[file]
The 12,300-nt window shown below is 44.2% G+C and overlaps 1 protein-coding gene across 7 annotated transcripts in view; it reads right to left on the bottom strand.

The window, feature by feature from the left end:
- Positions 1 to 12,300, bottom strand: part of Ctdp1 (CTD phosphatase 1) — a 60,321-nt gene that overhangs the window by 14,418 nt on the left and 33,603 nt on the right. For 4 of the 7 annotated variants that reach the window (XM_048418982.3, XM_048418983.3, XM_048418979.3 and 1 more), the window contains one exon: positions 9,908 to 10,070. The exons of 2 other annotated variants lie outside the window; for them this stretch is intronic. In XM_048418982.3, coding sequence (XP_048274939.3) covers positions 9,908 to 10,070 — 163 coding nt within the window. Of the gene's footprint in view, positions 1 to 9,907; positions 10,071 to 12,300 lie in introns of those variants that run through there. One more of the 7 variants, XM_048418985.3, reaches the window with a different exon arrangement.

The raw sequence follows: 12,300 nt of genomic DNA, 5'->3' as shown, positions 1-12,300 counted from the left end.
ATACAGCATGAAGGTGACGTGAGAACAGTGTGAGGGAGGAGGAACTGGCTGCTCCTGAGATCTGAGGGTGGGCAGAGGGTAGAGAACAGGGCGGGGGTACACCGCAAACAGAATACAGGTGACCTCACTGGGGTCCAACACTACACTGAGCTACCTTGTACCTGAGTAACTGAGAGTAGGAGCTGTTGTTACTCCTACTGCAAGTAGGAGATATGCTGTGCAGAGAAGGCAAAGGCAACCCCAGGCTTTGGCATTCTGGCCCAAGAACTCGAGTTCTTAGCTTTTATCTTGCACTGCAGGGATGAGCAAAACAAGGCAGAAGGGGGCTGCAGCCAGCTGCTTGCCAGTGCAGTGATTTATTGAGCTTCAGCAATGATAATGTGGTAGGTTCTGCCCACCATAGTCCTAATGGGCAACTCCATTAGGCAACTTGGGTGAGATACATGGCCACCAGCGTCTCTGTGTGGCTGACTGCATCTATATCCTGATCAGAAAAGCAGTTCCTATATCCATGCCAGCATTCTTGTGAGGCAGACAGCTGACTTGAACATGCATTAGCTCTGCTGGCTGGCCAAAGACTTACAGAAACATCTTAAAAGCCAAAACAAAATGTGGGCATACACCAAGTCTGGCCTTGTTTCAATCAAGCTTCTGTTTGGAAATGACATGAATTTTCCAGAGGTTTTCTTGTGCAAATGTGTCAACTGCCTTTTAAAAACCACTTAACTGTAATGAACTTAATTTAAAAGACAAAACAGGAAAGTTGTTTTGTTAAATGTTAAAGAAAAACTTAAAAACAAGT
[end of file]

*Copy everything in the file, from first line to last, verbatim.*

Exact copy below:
The 12,300-nt window shown below is 44.2% G+C and overlaps 1 protein-coding gene across 7 annotated transcripts in view; it reads right to left on the bottom strand.

The window, feature by feature from the left end:
- Positions 1 to 12,300, bottom strand: part of Ctdp1 (CTD phosphatase 1) — a 60,321-nt gene that overhangs the window by 14,418 nt on the left and 33,603 nt on the right. For 4 of the 7 annotated variants that reach the window (XM_048418982.3, XM_048418983.3, XM_048418979.3 and 1 more), the window contains one exon: positions 9,908 to 10,070. The exons of 2 other annotated variants lie outside the window; for them this stretch is intronic. In XM_048418982.3, coding sequence (XP_048274939.3) covers positions 9,908 to 10,070 — 163 coding nt within the window. Of the gene's footprint in view, positions 1 to 9,907; positions 10,071 to 12,300 lie in introns of those variants that run through there. One more of the 7 variants, XM_048418985.3, reaches the window with a different exon arrangement.

The raw sequence follows: 12,300 nt of genomic DNA, 5'->3' as shown, positions 1-12,300 counted from the left end.
ATACAGCATGAAGGTGACGTGAGAACAGTGTGAGGGAGGAGGAACTGGCTGCTCCTGAGATCTGAGGGTGGGCAGAGGGTAGAGAACAGGGCGGGGGTACACCGCAAACAGAATACAGGTGACCTCACTGGGGTCCAACACTACACTGAGCTACCTTGTACCTGAGTAACTGAGAGTAGGAGCTGTTGTTACTCCTACTGCAAGTAGGAGATATGCTGTGCAGAGAAGGCAAAGGCAACCCCAGGCTTTGGCATTCTGGCCCAAGAACTCGAGTTCTTAGCTTTTATCTTGCACTGCAGGGATGAGCAAAACAAGGCAGAAGGGGGCTGCAGCCAGCTGCTTGCCAGTGCAGTGATTTATTGAGCTTCAGCAATGATAATGTGGTAGGTTCTGCCCACCATAGTCCTAATGGGCAACTCCATTAGGCAACTTGGGTGAGATACATGGCCACCAGCGTCTCTGTGTGGCTGACTGCATCTATATCCTGATCAGAAAAGCAGTTCCTATATCCATGCCAGCATTCTTGTGAGGCAGACAGCTGACTTGAACATGCATTAGCTCTGCTGGCTGGCCAAAGACTTACAGAAACATCTTAAAAGCCAAAACAAAATGTGGGCATACACCAAGTCTGGCCTTGTTTCAATCAAGCTTCTGTTTGGAAATGACATGAATTTTCCAGAGGTTTTCTTGTGCAAATGTGTCAACTGCCTTTTAAAAACCACTTAACTGTAATGAACTTAATTTAAAAGACAAAACAGGAAAGTTGTTTTGTTAAATGTTAAAGAAAAACTTAAAAACAAGT